The Ritz-Carlton once held the title of the highest hotel in the world. It offers a stupendous panorama of Hong Kong island, Kowloon and the loop of the harbour that separates the two. You won’t see as astonishing a vista as this anywhere else in Hong Kong.
The hotel’s reception is on the 103rd floor of the International Commerce Centre, the tallest building in Hong Kong. It’s directly above Kowloon MTR station, which means it’s about 20 minutes to the airport on the Airport Express and five minutes to Hong Kong island on the Tung Chung Line. To get to the station, however, you have to walk through Elements, one of the most confusing of Hong Kong’s many shopping malls. The hotel does run shuttle buses. If you’re taking a taxi, ICC is next to the Western Harbour Tunnel, the quickest but most expensive (HK$55/£5 toll) of the three tunnels linking Kowloon with Hong Kong Island.
Style & character
This is not the sort of place you pop into on a whim so it doesn’t have the same casually buzzing atmosphere as some of Hong Kong’s other luxury hotels. The lobby is for checking-in and out, and there’s not much loitering (gobsmacked tourists, understandably, are not encouraged but the hotel runs tours for guests). The corridors, scented with a bespoke fragrance called Black Orchid, feel quietly plush; all the crystal and glittering opulence are on display in the public areas.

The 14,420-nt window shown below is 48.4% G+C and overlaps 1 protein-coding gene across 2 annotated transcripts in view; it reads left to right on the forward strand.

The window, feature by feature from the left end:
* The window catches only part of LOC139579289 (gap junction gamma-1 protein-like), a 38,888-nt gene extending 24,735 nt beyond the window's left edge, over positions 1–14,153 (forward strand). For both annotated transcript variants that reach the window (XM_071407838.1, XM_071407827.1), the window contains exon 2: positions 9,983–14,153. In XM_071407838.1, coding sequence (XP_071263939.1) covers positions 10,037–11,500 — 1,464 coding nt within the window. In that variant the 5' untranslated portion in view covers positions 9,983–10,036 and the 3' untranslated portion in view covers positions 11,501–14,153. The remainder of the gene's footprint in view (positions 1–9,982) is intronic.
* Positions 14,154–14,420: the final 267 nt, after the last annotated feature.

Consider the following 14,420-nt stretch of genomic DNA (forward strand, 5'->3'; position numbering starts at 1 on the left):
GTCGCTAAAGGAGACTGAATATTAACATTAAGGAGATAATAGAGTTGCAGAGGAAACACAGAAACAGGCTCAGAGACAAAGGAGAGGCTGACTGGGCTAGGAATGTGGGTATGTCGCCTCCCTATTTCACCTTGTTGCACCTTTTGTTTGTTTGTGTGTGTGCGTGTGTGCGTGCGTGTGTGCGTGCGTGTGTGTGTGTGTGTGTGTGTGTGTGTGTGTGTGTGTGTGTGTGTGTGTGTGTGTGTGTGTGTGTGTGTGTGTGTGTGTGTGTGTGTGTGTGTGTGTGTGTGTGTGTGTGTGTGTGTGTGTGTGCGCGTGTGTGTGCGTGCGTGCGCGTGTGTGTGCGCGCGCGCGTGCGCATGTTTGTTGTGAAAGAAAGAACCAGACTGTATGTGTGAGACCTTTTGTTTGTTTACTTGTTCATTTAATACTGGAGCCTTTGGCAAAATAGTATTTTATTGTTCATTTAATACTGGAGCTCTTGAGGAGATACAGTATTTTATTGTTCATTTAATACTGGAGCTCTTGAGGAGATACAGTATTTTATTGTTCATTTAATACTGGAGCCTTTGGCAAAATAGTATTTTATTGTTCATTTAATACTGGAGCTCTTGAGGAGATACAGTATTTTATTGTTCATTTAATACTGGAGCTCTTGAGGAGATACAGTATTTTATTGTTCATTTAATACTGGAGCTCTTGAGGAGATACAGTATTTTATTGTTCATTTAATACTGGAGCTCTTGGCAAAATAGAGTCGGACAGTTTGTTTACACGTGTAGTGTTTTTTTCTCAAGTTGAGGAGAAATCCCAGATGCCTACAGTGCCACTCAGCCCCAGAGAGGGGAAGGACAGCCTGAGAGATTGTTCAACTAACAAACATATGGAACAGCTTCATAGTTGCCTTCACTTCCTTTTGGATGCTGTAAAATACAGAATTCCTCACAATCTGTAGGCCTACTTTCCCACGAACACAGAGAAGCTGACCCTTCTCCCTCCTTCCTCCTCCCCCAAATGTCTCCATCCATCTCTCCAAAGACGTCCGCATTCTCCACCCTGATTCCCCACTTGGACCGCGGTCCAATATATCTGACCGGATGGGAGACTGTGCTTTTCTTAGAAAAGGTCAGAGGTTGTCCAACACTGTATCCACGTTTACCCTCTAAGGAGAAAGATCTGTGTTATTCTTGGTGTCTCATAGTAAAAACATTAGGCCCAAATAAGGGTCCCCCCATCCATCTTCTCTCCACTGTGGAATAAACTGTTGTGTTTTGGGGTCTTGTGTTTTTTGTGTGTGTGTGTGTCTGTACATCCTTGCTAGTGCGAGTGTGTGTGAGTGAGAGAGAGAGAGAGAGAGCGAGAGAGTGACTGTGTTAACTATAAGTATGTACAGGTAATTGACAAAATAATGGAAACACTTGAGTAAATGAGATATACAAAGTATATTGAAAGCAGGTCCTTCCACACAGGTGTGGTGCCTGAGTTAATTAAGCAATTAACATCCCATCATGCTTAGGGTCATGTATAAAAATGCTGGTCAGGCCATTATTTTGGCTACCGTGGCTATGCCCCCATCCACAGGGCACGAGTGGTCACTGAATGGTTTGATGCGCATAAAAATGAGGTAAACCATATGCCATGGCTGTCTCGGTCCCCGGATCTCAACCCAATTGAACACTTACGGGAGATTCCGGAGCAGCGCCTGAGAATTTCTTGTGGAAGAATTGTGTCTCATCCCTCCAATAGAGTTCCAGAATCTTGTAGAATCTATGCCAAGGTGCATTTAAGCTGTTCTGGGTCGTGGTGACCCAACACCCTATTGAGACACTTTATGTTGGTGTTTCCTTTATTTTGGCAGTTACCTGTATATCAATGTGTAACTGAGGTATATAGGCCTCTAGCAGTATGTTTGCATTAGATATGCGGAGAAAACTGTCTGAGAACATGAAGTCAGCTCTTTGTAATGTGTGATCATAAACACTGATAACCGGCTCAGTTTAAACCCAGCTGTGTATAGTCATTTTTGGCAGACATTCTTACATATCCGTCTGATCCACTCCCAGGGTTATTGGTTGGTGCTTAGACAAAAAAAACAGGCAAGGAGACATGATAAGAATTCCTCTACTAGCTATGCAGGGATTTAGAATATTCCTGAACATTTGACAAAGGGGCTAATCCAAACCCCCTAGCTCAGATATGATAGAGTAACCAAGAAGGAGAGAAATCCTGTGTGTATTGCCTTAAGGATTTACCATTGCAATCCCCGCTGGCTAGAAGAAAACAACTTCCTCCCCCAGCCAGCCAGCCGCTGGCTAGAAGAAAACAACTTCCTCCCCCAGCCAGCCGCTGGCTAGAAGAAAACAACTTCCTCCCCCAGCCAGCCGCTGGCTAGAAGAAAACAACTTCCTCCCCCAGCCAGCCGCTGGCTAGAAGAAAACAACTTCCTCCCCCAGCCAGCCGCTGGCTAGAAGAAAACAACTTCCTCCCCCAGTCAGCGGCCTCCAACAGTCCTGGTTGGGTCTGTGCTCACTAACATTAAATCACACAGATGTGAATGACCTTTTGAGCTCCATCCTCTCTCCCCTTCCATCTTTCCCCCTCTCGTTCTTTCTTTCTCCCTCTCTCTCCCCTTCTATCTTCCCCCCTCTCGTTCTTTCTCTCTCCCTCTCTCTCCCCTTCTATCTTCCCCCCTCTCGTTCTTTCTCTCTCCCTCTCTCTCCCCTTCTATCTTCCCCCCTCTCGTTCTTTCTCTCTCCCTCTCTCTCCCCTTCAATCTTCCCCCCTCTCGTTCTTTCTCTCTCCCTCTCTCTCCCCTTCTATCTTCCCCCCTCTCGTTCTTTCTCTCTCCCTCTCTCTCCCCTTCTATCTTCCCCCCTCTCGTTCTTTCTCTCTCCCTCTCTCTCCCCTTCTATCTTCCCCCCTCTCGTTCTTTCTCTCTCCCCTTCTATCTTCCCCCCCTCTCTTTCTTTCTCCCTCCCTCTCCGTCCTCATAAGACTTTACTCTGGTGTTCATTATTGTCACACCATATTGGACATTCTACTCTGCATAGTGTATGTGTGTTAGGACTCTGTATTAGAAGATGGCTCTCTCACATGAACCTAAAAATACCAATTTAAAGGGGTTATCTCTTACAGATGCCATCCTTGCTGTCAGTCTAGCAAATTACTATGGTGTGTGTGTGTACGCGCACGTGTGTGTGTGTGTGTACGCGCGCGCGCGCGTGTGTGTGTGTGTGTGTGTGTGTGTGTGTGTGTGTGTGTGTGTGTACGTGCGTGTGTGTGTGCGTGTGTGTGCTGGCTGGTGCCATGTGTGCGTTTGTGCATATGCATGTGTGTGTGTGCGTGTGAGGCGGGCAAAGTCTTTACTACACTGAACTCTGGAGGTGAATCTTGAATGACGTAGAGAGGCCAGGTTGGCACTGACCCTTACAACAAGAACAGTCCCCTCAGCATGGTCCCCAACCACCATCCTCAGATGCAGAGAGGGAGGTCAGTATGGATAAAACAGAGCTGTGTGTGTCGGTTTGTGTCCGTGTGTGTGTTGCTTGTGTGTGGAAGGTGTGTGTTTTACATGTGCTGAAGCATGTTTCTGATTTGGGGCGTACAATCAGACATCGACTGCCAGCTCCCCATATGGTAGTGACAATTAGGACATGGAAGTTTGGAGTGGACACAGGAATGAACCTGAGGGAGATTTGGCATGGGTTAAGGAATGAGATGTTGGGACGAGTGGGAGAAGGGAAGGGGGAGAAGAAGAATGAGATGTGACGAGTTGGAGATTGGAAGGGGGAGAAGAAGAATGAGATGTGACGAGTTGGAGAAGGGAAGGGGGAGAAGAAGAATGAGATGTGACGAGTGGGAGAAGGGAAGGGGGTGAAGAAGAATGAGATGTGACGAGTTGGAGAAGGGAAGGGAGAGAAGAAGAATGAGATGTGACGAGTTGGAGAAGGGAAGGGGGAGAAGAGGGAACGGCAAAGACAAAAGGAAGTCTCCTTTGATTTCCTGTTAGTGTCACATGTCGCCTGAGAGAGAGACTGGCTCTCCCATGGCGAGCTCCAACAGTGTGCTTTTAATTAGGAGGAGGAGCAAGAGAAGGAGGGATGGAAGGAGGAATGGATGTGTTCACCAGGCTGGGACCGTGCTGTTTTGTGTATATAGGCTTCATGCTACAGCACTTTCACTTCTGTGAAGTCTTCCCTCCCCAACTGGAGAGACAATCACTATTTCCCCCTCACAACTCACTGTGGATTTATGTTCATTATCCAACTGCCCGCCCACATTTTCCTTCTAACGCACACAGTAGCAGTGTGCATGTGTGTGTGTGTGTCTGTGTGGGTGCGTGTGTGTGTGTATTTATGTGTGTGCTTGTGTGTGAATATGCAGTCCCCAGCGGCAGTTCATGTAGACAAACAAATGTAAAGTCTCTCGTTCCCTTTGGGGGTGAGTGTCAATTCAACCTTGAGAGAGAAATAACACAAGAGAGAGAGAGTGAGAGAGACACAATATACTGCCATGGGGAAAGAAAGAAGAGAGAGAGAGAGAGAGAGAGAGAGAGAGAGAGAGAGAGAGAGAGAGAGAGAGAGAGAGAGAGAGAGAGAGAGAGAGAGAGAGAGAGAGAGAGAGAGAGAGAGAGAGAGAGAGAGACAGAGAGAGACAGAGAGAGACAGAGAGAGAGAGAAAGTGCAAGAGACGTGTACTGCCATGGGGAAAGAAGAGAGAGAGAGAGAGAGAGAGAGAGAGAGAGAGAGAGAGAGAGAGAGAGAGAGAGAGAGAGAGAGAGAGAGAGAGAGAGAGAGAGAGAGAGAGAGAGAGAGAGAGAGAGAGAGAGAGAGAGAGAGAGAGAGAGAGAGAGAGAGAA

Service & facilities
Service has improved since the hotel opened – partly because of experience and partly because it doesn’t feel quite as busy. (Hong Kong is experiencing a down-turn in high-end guests from the mainland.) The less frenetic pace is rather pleasant. The hotel’s height means all its facilities are mind-boggling: there’s an indoor infinity pool and an outdoor whirlpool on the 118th floor. The spa, on the same level, styles itself as a cocoon in the clouds. During spring fogs, you’ll feel cut off from the universe.
- Fitness centre
- Room service
Gaspworthy. This is probably one of the few hotels in the world where you walk over to your window, then take a stunned step back. There are padded seats along the ledge so you can sit and (try to) take it in. The spacious rooms come in 13 categories, depending on aspect and Club-floor access but even the basic level of luxury – like the view – is exceptionally high. All rooms have Nespresso machines, Asprey amenities, baths and separate showers.
Food & drink
If you’re planning to stay, make restaurant reservations ahead of time as the outlets are popular with locals as well as guests. Tin Lung Heen, the Chinese restaurant, has two Michelin stars and Tosca, the Italian restaurant, has one. Ozone on the 118th floor, the world’s highest bar, is utterly stunning. It has tapas, sushi and live music (also a dress code after 9pm). If you fancy something more cosy – and exclusive – you can try Almas Caviar Bar, which seats seven. Café 103 has lunch and dinner buffets, plus a daily chocolate afternoon tea and The Lounge & Bar, which has a fire in the winter and lovely window seats, offers all-day dining.
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